We cannot attempt to write a biography of Katyayana since essentially nothing is known of him except that he was the author of a Sulbasutra which is much later than the Sulbasutras of Baudhayana and Apastamba. It would also be fair to say that Katyayana's Sulbasutra is the least interesting from a mathematical point of view of the three best known Sulbasutras. It adds very little to that of Apastamba written several hundreds of years earlier. We do not know Katyayana's dates accurately enough to even guess at a life span for him, which is why we have given the same approximate birth year as death year.
Katyayana was neither a mathematician in the sense that we would understand it today, nor a scribe who simply copied manuscripts like Ahmes. He would certainly have been a man of very considerable learning but probably not interested in mathematics for its own sake, merely interested in using it for religious purposes. Undoubtedly he wrote the Sulbasutra to provide rules for religious rites and to improve and expand on the rules which had been given by his predecessors. Katyayana would have been a priest instructing the people in the ways of conducting the religious rites he describes.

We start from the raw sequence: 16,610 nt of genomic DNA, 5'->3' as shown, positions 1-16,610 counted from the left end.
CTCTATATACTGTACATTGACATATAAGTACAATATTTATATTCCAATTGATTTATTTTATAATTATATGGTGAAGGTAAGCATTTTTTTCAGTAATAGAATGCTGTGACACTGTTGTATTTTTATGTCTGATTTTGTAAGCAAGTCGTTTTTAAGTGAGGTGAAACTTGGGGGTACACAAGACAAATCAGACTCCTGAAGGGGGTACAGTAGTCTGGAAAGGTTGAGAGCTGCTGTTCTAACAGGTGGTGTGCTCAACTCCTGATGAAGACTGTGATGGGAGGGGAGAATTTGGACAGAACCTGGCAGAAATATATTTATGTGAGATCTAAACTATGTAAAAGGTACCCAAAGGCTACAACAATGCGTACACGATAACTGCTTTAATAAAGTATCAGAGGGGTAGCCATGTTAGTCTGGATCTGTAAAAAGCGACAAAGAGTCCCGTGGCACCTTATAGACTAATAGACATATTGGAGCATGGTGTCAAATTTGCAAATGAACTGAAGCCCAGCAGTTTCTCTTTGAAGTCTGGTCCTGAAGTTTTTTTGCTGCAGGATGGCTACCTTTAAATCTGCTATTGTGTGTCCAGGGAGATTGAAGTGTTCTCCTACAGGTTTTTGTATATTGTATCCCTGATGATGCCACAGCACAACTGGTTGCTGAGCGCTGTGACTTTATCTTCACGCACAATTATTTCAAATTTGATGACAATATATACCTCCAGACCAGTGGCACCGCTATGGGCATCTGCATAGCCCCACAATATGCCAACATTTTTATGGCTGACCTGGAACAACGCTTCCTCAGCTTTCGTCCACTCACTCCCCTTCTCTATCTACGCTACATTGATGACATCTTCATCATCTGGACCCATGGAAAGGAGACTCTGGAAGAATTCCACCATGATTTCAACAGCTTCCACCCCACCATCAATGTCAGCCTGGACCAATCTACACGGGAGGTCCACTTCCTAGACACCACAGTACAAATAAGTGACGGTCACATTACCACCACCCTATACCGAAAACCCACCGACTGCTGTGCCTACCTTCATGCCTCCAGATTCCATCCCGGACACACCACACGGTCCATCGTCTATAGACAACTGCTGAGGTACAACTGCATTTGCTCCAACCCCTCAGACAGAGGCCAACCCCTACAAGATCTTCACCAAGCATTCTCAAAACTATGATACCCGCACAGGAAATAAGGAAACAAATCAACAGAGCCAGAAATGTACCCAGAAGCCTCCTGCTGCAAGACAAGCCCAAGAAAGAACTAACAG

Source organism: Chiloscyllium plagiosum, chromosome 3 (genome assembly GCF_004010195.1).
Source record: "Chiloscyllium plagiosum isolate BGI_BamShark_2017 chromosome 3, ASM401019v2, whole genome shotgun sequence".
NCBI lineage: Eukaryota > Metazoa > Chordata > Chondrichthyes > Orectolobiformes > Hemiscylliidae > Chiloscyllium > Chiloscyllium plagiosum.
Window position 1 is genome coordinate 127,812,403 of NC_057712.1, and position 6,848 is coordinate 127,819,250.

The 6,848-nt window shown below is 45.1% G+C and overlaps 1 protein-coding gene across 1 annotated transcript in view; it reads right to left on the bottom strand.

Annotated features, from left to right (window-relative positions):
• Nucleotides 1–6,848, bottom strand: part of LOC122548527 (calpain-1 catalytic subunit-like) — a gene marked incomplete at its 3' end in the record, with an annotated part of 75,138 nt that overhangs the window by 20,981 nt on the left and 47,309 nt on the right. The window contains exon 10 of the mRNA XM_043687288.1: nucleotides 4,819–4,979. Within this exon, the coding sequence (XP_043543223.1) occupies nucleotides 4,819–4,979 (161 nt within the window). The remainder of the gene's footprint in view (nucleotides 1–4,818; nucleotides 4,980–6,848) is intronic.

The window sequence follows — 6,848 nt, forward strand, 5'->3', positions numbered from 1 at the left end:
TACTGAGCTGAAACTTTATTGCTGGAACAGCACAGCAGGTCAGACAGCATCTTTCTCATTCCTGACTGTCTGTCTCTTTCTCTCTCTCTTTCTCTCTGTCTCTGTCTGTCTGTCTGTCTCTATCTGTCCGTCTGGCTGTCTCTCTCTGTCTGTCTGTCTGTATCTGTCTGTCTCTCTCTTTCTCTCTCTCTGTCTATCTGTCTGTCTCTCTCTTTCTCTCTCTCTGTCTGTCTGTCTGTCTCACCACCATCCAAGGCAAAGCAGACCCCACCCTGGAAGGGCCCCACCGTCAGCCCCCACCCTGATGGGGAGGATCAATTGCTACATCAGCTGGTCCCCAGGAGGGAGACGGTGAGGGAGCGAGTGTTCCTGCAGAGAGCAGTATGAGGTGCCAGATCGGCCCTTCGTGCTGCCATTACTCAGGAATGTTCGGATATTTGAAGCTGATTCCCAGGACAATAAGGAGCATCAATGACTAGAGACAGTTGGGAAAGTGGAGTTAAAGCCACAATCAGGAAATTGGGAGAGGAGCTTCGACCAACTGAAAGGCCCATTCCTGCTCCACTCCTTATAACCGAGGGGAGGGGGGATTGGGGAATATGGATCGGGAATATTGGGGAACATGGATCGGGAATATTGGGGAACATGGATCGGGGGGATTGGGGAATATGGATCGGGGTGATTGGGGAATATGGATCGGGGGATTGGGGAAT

Katyayana lived in a period when the religious rites that the Sulbasutras were written to support were becoming less influential. People were turning to other religions and perhaps this lack of vigour in the religion at this time partly explains why several hundreds of years after Apastamba Katyayana adds little of importance to the Sulbasutra which he wrote.
See the article Indian Sulbasutras for more information on the Sulbasutras in general and the mathematical results which they contain.
Article by: J J O'Connor and E F Robertson